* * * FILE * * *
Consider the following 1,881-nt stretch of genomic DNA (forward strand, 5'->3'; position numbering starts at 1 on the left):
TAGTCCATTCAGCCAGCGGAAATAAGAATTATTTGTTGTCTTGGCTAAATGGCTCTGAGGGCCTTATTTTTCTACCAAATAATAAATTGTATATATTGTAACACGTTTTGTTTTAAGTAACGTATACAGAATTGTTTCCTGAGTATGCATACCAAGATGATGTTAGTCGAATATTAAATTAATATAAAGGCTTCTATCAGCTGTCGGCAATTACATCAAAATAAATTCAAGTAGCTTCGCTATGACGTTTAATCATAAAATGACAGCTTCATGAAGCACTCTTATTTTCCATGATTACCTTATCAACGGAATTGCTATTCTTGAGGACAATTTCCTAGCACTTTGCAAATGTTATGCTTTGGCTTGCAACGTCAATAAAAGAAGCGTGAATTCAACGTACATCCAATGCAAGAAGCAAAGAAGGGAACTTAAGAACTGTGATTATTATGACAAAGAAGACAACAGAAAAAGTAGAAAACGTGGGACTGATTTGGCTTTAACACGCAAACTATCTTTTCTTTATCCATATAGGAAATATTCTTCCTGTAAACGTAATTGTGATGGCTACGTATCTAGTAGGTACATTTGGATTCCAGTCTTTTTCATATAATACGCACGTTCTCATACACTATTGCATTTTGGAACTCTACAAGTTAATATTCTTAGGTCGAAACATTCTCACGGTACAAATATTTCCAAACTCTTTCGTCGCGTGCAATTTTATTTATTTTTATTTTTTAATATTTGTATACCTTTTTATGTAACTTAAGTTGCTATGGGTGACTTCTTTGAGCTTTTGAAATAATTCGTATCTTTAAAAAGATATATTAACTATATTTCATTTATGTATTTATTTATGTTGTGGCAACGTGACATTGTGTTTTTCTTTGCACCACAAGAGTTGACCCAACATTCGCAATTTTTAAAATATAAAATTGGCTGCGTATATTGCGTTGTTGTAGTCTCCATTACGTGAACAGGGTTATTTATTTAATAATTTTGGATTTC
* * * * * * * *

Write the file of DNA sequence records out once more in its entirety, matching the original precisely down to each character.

Consider the following 1,881-nt stretch of genomic DNA (forward strand, 5'->3'; position numbering starts at 1 on the left):
TAGTCCATTCAGCCAGCGGAAATAAGAATTATTTGTTGTCTTGGCTAAATGGCTCTGAGGGCCTTATTTTTCTACCAAATAATAAATTGTATATATTGTAACACGTTTTGTTTTAAGTAACGTATACAGAATTGTTTCCTGAGTATGCATACCAAGATGATGTTAGTCGAATATTAAATTAATATAAAGGCTTCTATCAGCTGTCGGCAATTACATCAAAATAAATTCAAGTAGCTTCGCTATGACGTTTAATCATAAAATGACAGCTTCATGAAGCACTCTTATTTTCCATGATTACCTTATCAACGGAATTGCTATTCTTGAGGACAATTTCCTAGCACTTTGCAAATGTTATGCTTTGGCTTGCAACGTCAATAAAAGAAGCGTGAATTCAACGTACATCCAATGCAAGAAGCAAAGAAGGGAACTTAAGAACTGTGATTATTATGACAAAGAAGACAACAGAAAAAGTAGAAAACGTGGGACTGATTTGGCTTTAACACGCAAACTATCTTTTCTTTATCCATATAGGAAATATTCTTCCTGTAAACGTAATTGTGATGGCTACGTATCTAGTAGGTACATTTGGATTCCAGTCTTTTTCATATAATACGCACGTTCTCATACACTATTGCATTTTGGAACTCTACAAGTTAATATTCTTAGGTCGAAACATTCTCACGGTACAAATATTTCCAAACTCTTTCGTCGCGTGCAATTTTATTTATTTTTATTTTTTAATATTTGTATACCTTTTTATGTAACTTAAGTTGCTATGGGTGACTTCTTTGAGCTTTTGAAATAATTCGTATCTTTAAAAAGATATATTAACTATATTTCATTTATGTATTTATTTATGTTGTGGCAACGTGACATTGTGTTTTTCTTTGCACCACAAGAGTTGACCCAACATTCGCAATTTTTAAAATATAAAATTGGCTGCGTATATTGCGTTGTTGTAGTCTCCATTACGTGAACAGGGTTATTTATTTAATAATTTTGGATTTC